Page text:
A Lake Havasu City senator figures it’s the state’s obligation to ensure medical-marijuana buyers are getting a safe product that’s as strong as advertised.
His proposal to have the state inspect growing facilities — and to reduce fees for medical-marijuana users — already has the support of more than three-fourths of the Legislature.
Republican Sen. Sonny Borrelli says he’s still not convinced that marijuana has any legitimate medical uses. But he notes that voters approved legalizing the drug for medical uses in 2010 and more than 150,000 Arizonans have state permission to buy and use it.
His legislation, SB 1420, would give the state Agriculture Department the same authority over marijuana as it now has over other plants sold for consumption. Agriculture inspectors would have the power to inspect the cultivation facilities where marijuana is grown.
Borrelli wants the plants tested to see what operators are using on them. “It’s the Wild West,” he said of current marijuana regulation, which has no rules on pesticides and other chemicals being used on the plants.
For example, he cited a fungicide marketed as “Eagle 20.” Borrelli said federal regulations prohibit its use on tobacco “because it’s a heavy carcinogen.”
But federal rules are silent about its use on marijuana.
“I think the person that’s buying that stuff, they need to know there’s a heavy carcinogen in there,” Borrelli said. “If you’re a cancer patient, would you want to be taking medicine that could make you even sicker?”
His legislation wouldn’t ban any specific chemical. But it would require that when the marijuana is sold at the dispensary, buyers are made aware a chemical was used in the production.
“I want to concentrate on customer safety,” he said.
Moldy marijuana is a slightly different question. Borrelli said he’s been told it can be treated to get rid of any fungus rather than retailers having to toss out the plants entirely. At that point it can be offered for sale, but he wants buyers to have information on how it was treated.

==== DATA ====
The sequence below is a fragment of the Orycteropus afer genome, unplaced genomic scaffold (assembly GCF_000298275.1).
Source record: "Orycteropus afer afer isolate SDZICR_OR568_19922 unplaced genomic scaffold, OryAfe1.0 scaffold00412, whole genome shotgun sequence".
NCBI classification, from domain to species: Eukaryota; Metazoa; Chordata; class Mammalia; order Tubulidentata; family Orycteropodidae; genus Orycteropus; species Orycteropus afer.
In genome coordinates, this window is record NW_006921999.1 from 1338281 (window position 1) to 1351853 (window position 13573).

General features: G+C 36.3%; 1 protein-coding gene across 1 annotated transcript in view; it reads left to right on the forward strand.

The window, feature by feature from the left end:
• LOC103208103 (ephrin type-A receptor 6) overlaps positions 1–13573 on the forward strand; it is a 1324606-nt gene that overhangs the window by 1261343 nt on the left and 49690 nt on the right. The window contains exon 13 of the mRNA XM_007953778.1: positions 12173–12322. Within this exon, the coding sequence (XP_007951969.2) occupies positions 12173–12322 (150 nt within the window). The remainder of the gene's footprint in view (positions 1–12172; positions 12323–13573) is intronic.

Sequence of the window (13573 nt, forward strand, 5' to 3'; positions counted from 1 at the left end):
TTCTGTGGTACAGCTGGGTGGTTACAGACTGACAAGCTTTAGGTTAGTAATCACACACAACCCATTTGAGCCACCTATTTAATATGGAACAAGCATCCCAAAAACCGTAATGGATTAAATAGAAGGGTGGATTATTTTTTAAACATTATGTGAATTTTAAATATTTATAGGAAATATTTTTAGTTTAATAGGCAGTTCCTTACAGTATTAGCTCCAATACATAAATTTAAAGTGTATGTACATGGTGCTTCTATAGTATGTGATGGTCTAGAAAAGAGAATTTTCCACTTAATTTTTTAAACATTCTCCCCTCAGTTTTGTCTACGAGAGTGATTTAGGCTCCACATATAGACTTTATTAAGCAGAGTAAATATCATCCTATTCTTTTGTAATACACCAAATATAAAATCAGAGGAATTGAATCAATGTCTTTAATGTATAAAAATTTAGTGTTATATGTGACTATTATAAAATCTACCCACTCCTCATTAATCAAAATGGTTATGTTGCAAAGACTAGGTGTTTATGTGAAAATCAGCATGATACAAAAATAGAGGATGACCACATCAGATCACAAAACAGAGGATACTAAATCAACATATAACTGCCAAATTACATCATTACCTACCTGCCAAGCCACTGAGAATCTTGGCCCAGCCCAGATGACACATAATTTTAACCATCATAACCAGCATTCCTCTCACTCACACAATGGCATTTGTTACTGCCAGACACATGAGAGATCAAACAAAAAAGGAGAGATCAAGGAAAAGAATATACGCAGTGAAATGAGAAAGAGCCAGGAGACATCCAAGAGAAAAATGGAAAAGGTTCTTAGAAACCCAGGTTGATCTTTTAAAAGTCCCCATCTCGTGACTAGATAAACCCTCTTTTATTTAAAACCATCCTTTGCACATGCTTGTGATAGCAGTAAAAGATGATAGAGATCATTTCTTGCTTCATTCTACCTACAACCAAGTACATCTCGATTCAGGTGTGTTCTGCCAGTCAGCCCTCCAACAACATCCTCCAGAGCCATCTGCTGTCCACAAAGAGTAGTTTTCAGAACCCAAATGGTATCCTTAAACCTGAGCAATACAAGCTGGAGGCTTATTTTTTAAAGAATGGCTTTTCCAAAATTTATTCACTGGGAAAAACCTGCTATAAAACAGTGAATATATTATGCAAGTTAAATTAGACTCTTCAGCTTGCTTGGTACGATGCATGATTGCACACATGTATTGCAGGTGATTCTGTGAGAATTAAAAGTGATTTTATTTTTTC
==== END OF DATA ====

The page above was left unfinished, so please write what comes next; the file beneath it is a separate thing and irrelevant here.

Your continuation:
Borrelli’s legislation also has what might be considered a consumer fraud provision, to make sure medical marijuana has the level of psychoactive THC that buyers are promised.
“If they’re going to advertise there’s 20 percent THC and it’s only 5 percent, they need to re-label it,” he said.
If approved, the measure would have another benefit for medical-marijuana users: More cash in their pockets.
The original 2010 voter-approved legislation authorized the Department of Health Services to charge fees to cover costs of administering the program. The law bars the proceeds from being used for anything else.
The agency charges patients $150 for one of the cards, a fee that has to be paid every year.
“It’s kind of hard to justify when they’re sitting on $40 million,” Borrelli said.
Health director Cara Christ has declined requests to lower the fees, even in the face of a lawsuit by medical-marijuana users over the program being run with a huge surplus.
SB 1420 would lower the fee to $100 for the first year and $50 for renewals.
His legislation also would give $2 million out of that account to the Agriculture Department to start its inspection program.
The measure is being approached cautiously by the Marijuana Policy Project, the national organization that put the initiative on the 2010 ballot and worked to get it approved.
“In principle, additional safeguards that prevent contamination with molds and pesticides is something we support,” said spokesman Morgan Fox, adding that he wants to ensure they are “not too onerous for caregivers in practice.”
He wants to review it further before taking a position. “I’m particularly curious to see if there would be additional or unintended requirements or restrictions that come with medical marijuana being defined as an agricultural commodity,” Fox said.
It also appears to have the cautious support of Maricopa County Attorney Bill Montgomery, who has waged unsuccessful efforts to have the Arizona initiative voided because federal law still makes possession of the drug a felony.
“Unless and until the federal government takes action we have an obligation to ensure the Arizona Medical Marijuana Act is truly operated as a system for people who have a medical basis for using marijuana,” he said.
“Replicating the protections the users of any other type of medicine would have is a reasonable and responsible course of action.”
Because the Arizona Medical Marijuana Act was enacted by voters, it can be amended only with a three-fourths vote of both the House and Senate.
Borrelli is moving to get that margin, as he’s already gotten another 78 of the state’s 90 lawmakers to sign on in support of his bill, including Senate President Steve Yarbrough and House Speaker J.D. Mesnard.
But it also would have to get past the desk of Gov. Doug Ducey, who said as recently as last week he has seen no evidence marijuana has legitimate medical uses.